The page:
· Lowers blood pressure in overweight adults: The conclusions of a randomized, placebo-controlled, single-blind crossover trial of 45 healthy adults state “The acute ingestion of both solid dark chocolate and liquid cocoa improved endothelial function and lowered blood pressure in overweight adults. Sugar content may attenuate these effects, and sugar-free preparations may augment them(ref).”
· Lowers blood pressure in normal adults: Another study Effects of low habitual cocoa intake on blood pressure and bioactive nitric oxide: a randomized controlled trial concludes. “Data in this relatively small sample (44 adults aged 56 through 73 years) of otherwise healthy individuals with above-optimal BP (blood pressure) indicate that inclusion of small amounts of polyphenol-rich dark chocolate as part of a usual diet efficiently reduced BP and improved formation of vasodilative nitric oxide(ref).” See also Effect of dark chocolate on arterial function in healthy individuals: cocoa instead of ambrosia? and Effect of dark chocolate on arterial function in healthy individuals.
· May help prevent artery hardening due to smoking: “Researchers compared the effects of dark (74% cocoa solids) and white chocolate on the smoothness of arterial blood flow in 20 male smokers.” – “After two hours, ultrasound scans revealed that dark chocolate significantly improved the smoothness of arterial flow, an effect which lasted for eight hours. Blood sample analysis also showed that dark chocolate almost halved platelet activity. Antioxidant levels rose sharply after two hours.” – “Only a small daily treat of dark chocolate may substantially increase the amount of antioxidant intake and beneficially affect vascular health,” conclude the authors(ref).”
Other interesting findings related to chocolate are:
· Brain awareness benefits of chocolate consumption are visible in MRI scans: “The present study employed functional magnetic resonance imaging based on blood oxygenation level-dependent (BOLD) contrast to explore the effect of flavanols on the human brain. Magnetic resonance imaging was used to measure BOLD responses to a cognitive task in 16 healthy young subjects. The data presented show an increase in the BOLD signal intensity in response to a cognitive task following ingestion of flavanol-rich cocoa (5 days of 150 mg of cocoa flavanols). This may arise either as a result of altered neuronal activity, or a change in vascular responsiveness, or both –(ref).”
· Benefits of chocolate consumption may be greater for older people: This publication reports study “of blood pressure and peripheral arterial responses to several days of cocoa in 15 young (< 50 years) and 19 older (> 50) healthy subjects.” Conclusions: Flavanol-rich cocoa enhanced several measures of endothelial function to a greater degree among older than younger healthy subjects. Our data suggest that the NO-dependent vascular effects of flavanol-rich cocoa may be greater among older people, in whom endothelial function is more disturbed(ref).” Also, in another report “Observations point to a favorable response among the older. Together with peripheral vascular disease, cerebrovascular disease is responsible for significant mortality with advancing age. An association of decreased cerebral perfusion with dementia has been recently highlighted. The prospect of increasing cerebral perfusion with cocoa flavanols is extremely promising(ref).”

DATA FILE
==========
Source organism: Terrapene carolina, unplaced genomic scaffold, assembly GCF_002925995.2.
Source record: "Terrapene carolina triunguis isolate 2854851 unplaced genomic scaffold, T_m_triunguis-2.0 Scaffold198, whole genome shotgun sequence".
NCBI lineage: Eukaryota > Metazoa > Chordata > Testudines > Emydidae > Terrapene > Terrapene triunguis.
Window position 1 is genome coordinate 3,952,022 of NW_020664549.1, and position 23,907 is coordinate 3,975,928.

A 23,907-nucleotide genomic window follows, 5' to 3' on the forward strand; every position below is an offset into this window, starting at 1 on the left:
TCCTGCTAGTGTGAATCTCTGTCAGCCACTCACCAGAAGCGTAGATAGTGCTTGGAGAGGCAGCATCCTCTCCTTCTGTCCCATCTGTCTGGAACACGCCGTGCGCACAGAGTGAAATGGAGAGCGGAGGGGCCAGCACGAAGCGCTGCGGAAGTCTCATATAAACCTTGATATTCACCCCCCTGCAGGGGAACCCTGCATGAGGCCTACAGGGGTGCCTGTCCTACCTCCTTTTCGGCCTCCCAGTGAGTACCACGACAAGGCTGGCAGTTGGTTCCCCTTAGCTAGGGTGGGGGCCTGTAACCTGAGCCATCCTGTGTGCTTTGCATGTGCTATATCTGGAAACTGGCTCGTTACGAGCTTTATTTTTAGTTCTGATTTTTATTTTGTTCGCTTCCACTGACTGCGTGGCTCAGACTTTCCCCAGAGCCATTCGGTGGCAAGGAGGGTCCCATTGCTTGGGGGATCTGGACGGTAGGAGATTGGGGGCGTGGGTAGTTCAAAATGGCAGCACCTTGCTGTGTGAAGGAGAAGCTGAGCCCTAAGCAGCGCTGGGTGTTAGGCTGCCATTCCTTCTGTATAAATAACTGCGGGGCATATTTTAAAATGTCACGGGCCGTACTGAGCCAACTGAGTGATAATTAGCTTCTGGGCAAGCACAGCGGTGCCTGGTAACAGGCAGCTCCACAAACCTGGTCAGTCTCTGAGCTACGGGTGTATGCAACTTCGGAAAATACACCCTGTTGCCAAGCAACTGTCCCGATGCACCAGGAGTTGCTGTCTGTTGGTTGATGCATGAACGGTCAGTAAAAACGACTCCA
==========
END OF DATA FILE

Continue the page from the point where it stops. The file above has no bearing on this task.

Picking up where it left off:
· Endothelial and cardiovascular benefits of cocoa consumption are due in some large measure to induction of nitric oxide vasodilation: Several studies make this point; for example: “ Therefore, ingested flavonoids may reverse endothelial dysfunction through enhancement of NO bioactivity(ref).” As stated in another research report, “In healthy humans, flavanol-rich cocoa induced vasodilation via activation of the nitric oxide system, providing a plausible mechanism for the protection that flavanol-rich foods induce against coronary events(ref).” This is the sex aspect of consuming chocolate. Inducing vasodialation via activation of the nitric oxide system is what the erectile dysfunction drugs Viagra (Sildenafil), Cialis (Tadalafil), and Levitra (Vardenafil) do in their own somewhat-similar ways(ref).
On the whole is eating chocolate good for you? Of course it depends on the chocolate product you eat. These products can vary widely in both polyphenol/flavonoid, fat and sugar content(ref)(ref). And in some cases the health hazards of the sugar and fat can outweigh the health benefits of the chocolate flavonoid content. However, the large-population studies mentioned above are based on consumption of commercial chocolate products. Personally, I have been eating 72% cocoa solids Belgian Chocolate available in a big red-wrapped bar from Trader Joe’s and am now increasingly eating enhanced-flavonoid chocolate products that are now becoming commercially available. Preparing to put this blog post online, I have just rewarded myself with two squares from a big red bar.